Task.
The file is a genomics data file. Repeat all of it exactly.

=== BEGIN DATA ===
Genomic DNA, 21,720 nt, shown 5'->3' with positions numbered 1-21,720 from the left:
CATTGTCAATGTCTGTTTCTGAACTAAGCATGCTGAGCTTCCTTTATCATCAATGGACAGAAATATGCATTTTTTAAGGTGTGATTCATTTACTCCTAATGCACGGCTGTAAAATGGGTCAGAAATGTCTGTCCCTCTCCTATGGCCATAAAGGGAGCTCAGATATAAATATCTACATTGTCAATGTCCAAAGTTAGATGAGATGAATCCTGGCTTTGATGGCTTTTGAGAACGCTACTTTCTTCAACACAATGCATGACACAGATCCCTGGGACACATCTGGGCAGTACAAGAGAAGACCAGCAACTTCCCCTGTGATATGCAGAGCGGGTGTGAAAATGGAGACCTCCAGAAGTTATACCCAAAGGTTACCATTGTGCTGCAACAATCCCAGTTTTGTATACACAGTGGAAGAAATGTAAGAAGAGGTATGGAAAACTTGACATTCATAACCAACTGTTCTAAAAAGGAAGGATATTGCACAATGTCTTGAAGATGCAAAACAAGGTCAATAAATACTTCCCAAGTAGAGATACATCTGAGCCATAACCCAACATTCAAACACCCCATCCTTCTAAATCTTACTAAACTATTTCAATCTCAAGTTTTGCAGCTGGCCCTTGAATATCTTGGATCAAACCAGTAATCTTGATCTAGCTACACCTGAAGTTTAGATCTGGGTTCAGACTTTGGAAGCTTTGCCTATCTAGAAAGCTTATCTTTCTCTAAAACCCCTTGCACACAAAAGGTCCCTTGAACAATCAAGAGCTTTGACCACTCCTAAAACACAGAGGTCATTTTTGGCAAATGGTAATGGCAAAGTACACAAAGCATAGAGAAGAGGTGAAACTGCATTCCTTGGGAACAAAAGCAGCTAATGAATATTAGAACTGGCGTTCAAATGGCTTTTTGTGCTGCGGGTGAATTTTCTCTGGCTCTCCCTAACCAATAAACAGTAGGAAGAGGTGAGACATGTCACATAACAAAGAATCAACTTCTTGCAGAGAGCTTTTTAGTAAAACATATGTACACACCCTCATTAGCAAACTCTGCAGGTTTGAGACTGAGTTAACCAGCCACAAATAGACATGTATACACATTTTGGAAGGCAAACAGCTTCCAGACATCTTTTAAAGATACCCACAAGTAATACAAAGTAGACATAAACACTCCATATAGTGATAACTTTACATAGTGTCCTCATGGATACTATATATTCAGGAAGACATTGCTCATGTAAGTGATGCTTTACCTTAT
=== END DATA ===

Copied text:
Genomic DNA, 21,720 nt, shown 5'->3' with positions numbered 1-21,720 from the left:
CATTGTCAATGTCTGTTTCTGAACTAAGCATGCTGAGCTTCCTTTATCATCAATGGACAGAAATATGCATTTTTTAAGGTGTGATTCATTTACTCCTAATGCACGGCTGTAAAATGGGTCAGAAATGTCTGTCCCTCTCCTATGGCCATAAAGGGAGCTCAGATATAAATATCTACATTGTCAATGTCCAAAGTTAGATGAGATGAATCCTGGCTTTGATGGCTTTTGAGAACGCTACTTTCTTCAACACAATGCATGACACAGATCCCTGGGACACATCTGGGCAGTACAAGAGAAGACCAGCAACTTCCCCTGTGATATGCAGAGCGGGTGTGAAAATGGAGACCTCCAGAAGTTATACCCAAAGGTTACCATTGTGCTGCAACAATCCCAGTTTTGTATACACAGTGGAAGAAATGTAAGAAGAGGTATGGAAAACTTGACATTCATAACCAACTGTTCTAAAAAGGAAGGATATTGCACAATGTCTTGAAGATGCAAAACAAGGTCAATAAATACTTCCCAAGTAGAGATACATCTGAGCCATAACCCAACATTCAAACACCCCATCCTTCTAAATCTTACTAAACTATTTCAATCTCAAGTTTTGCAGCTGGCCCTTGAATATCTTGGATCAAACCAGTAATCTTGATCTAGCTACACCTGAAGTTTAGATCTGGGTTCAGACTTTGGAAGCTTTGCCTATCTAGAAAGCTTATCTTTCTCTAAAACCCCTTGCACACAAAAGGTCCCTTGAACAATCAAGAGCTTTGACCACTCCTAAAACACAGAGGTCATTTTTGGCAAATGGTAATGGCAAAGTACACAAAGCATAGAGAAGAGGTGAAACTGCATTCCTTGGGAACAAAAGCAGCTAATGAATATTAGAACTGGCGTTCAAATGGCTTTTTGTGCTGCGGGTGAATTTTCTCTGGCTCTCCCTAACCAATAAACAGTAGGAAGAGGTGAGACATGTCACATAACAAAGAATCAACTTCTTGCAGAGAGCTTTTTAGTAAAACATATGTACACACCCTCATTAGCAAACTCTGCAGGTTTGAGACTGAGTTAACCAGCCACAAATAGACATGTATACACATTTTGGAAGGCAAACAGCTTCCAGACATCTTTTAAAGATACCCACAAGTAATACAAAGTAGACATAAACACTCCATATAGTGATAACTTTACATAGTGTCCTCATGGATACTATATATTCAGGAAGACATTGCTCATGTAAGTGATGCTTTACCTTAT